Results of Implementing Torsion Springs Linearly as Elastics
After measuring the data we specified would be necessary in the last post, we physically placed a pair of torsion springs in between a timing belt and a servo motor. On the joint side of the actuator, the timing belt wrapped around a pulley with a short lever attached to it. From that lever we measured the stiffness, or essentially the torque at very small angles, and plotted them against the expected values that we generated from the equation we derived .in my last post.
As visible from the data below, the spring is stiffer than calculated and the difference in value increases. This could possibly be because the angle that the stiffness was measured at was much larger than expected, and came closer to about 12 degrees. At this angle, the torsion springs on one side have a different spring constant than those on the other, so we cannot simply calculate the stiffness value assuming that the the spring stiffness value is the same on each side. We would actually have to measure the length of each pair of springs and calculate the spring stress value at that length and then multiply it by that length to find the force that spring applies. Once we do that for both springs we can then only calculate the stiffness value.
An important measurement that I did not mention in the last post was the effective stiffness range. As shown by the graph of the stress/strain value compared to extension, the value grows exponentially in comparison to the extension meaning that a greater change in the stress/strain is achieved by a small extension of the springs at a larger value in comparison to a smaller value. That said, in the extension range of 0-4cm for that spring, there is little to no effective change in the stress/strain value that would prove beneficial. Setting up a system where the initial extension is 4cm and a motor is optimized to extend the springs to 8cm would prove far more useful.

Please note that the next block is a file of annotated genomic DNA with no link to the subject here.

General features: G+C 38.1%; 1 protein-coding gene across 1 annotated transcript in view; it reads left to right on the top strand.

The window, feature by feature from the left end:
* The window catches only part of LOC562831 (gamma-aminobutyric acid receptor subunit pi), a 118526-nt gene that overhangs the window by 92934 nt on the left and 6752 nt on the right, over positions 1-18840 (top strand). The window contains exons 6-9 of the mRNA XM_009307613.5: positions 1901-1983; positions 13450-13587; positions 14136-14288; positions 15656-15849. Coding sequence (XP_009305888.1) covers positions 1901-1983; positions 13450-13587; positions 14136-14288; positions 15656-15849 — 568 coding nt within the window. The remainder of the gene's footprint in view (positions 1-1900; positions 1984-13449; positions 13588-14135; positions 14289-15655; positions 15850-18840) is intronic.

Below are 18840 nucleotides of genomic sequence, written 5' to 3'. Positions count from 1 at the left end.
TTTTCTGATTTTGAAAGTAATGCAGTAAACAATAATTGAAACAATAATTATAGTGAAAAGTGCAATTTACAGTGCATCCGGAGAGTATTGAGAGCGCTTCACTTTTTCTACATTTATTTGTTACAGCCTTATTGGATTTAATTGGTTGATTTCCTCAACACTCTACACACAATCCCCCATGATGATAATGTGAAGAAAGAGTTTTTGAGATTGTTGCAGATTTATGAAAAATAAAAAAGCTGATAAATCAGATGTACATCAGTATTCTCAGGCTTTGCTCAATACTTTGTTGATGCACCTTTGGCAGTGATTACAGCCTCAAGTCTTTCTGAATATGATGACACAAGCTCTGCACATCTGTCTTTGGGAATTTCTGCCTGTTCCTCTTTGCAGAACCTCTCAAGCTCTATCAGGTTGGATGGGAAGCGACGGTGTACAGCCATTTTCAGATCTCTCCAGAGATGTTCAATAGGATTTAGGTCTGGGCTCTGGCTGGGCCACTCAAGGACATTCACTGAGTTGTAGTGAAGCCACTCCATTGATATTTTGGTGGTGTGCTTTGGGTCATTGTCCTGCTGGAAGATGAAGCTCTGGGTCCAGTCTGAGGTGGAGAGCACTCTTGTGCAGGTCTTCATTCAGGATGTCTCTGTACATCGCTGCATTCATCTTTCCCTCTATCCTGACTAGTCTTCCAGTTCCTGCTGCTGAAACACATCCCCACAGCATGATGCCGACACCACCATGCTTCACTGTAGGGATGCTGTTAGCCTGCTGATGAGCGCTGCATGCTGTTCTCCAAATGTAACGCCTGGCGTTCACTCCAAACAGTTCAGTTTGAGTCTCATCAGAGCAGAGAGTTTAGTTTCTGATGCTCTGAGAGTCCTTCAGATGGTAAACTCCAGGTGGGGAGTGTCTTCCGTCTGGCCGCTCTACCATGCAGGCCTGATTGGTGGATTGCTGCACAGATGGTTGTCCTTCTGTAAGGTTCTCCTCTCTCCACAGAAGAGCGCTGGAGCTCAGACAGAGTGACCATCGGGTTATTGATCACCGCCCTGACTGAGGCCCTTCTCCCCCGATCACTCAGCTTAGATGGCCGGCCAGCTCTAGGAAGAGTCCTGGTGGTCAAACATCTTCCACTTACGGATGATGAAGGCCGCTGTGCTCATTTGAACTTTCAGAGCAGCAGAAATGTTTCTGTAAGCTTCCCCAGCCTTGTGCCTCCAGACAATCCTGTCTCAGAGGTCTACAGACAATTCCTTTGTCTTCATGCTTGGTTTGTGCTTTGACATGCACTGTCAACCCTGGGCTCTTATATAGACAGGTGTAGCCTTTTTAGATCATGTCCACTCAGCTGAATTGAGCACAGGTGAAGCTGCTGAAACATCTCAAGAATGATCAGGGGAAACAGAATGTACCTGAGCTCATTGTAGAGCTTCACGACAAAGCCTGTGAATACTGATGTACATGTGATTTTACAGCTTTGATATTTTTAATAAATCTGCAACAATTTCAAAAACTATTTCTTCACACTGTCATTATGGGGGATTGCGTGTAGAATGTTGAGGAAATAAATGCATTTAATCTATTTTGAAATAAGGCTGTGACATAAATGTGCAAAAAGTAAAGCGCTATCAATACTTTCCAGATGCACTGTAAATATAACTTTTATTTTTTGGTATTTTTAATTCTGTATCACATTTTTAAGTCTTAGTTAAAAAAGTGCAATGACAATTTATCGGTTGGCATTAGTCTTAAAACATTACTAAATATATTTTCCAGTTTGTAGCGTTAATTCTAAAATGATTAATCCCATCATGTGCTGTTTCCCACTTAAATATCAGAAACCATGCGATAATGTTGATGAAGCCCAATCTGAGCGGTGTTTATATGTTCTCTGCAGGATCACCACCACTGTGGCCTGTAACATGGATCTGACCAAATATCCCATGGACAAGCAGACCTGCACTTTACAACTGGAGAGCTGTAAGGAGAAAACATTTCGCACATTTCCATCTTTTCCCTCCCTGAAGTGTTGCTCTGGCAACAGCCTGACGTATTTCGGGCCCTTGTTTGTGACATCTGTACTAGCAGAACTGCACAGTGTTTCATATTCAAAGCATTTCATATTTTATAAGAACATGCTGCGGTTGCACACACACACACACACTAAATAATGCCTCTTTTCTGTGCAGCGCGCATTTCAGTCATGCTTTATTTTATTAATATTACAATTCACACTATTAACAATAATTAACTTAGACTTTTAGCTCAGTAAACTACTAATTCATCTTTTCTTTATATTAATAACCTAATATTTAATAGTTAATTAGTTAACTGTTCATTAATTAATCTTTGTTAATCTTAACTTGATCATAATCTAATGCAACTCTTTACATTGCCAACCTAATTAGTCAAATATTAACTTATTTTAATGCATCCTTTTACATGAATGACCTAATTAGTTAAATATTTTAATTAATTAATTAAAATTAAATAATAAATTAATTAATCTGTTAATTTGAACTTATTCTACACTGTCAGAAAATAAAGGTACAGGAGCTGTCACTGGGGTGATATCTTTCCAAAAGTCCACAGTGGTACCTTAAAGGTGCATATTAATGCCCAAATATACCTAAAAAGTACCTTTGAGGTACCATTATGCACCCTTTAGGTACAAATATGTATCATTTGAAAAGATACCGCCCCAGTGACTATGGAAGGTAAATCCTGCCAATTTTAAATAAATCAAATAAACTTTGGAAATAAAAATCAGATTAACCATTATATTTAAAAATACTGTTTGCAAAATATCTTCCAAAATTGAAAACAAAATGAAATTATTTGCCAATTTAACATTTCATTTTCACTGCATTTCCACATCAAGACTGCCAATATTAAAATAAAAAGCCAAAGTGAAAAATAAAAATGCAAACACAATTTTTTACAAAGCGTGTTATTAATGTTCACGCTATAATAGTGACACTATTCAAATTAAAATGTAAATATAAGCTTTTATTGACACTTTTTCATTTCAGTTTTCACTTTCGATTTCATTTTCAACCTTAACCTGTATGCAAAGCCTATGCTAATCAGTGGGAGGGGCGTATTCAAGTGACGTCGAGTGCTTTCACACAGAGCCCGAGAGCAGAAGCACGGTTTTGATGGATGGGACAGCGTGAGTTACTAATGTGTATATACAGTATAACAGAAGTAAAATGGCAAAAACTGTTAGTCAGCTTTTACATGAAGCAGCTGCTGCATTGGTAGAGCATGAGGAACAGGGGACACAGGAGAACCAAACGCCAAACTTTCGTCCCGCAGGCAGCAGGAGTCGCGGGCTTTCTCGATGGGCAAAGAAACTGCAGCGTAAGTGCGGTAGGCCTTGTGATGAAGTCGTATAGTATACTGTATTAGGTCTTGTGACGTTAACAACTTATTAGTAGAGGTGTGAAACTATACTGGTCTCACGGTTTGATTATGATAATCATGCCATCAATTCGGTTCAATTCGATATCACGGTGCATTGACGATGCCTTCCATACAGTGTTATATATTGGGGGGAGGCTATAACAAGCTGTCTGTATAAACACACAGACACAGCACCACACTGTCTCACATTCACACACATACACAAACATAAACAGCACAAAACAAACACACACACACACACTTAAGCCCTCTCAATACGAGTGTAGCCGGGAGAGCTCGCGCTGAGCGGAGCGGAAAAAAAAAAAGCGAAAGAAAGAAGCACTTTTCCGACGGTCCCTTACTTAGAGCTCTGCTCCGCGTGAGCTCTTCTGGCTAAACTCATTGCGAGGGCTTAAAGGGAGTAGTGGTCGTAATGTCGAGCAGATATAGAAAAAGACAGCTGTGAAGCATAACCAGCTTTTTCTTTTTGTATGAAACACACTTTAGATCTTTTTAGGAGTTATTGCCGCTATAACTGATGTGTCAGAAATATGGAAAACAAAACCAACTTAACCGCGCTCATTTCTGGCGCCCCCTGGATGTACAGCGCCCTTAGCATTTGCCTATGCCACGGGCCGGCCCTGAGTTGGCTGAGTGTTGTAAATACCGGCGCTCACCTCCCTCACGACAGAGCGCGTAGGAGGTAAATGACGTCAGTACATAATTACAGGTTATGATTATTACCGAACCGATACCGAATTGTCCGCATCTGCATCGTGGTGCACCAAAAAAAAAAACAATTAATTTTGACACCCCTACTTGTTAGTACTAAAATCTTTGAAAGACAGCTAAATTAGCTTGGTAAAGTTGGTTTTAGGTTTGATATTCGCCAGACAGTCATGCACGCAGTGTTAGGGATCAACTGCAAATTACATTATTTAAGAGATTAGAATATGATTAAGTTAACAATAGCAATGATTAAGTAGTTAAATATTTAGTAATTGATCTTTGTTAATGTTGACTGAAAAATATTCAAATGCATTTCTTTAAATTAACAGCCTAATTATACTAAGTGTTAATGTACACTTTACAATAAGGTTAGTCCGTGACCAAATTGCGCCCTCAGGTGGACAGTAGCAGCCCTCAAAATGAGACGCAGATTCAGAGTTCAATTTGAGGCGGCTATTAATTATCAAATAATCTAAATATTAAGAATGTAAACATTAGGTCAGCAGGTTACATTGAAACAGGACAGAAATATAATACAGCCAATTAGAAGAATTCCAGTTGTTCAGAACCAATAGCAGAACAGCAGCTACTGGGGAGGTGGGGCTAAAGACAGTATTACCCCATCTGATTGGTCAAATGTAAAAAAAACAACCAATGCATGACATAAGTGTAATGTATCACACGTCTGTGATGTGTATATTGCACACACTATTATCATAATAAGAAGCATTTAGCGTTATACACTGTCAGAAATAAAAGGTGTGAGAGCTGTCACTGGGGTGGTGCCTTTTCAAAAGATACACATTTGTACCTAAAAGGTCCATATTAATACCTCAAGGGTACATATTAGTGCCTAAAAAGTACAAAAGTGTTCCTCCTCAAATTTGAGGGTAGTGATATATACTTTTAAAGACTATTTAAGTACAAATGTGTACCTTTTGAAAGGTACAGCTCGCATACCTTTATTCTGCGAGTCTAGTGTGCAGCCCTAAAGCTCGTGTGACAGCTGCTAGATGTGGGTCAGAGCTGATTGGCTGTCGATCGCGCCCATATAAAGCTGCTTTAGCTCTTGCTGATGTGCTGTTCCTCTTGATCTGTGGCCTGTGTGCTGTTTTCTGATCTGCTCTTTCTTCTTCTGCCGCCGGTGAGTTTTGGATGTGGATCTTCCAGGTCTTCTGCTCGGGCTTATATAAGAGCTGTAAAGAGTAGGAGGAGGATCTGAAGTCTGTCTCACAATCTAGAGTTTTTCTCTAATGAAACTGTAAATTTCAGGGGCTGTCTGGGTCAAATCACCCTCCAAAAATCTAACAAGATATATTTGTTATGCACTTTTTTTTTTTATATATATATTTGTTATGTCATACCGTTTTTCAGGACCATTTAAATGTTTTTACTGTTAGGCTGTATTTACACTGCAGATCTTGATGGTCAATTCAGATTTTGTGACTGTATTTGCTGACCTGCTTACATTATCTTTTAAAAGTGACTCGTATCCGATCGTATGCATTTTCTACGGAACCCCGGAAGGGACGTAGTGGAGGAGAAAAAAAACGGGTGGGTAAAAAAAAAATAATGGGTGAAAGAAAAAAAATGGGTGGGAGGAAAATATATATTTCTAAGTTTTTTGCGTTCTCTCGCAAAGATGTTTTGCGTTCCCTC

In this case above, the effective range of stiffness is even smaller. From 0 to 3cm, there is almost no change in the stiffness of the system. From 3-4.5cm, the stiffness goes from about 3 Ncm/rad to 60 Ncm/rad. This means that gearing a extension motor that requires a short amount of travel means that less speed is required from the motor if one wants to change the stiffness quickly (which can be beneficial for releasing stored energy), and therefore less energy is required from the extension motor.
Overall this spring system effectively works as a Variable Stiffness Actuator, and creates a predictable and controllable actuator. Although worthy on the test bench, we still need a multi-link system or realistic application of this actuator to test how it compares to other methods and what the costs of the simplicity of the design are.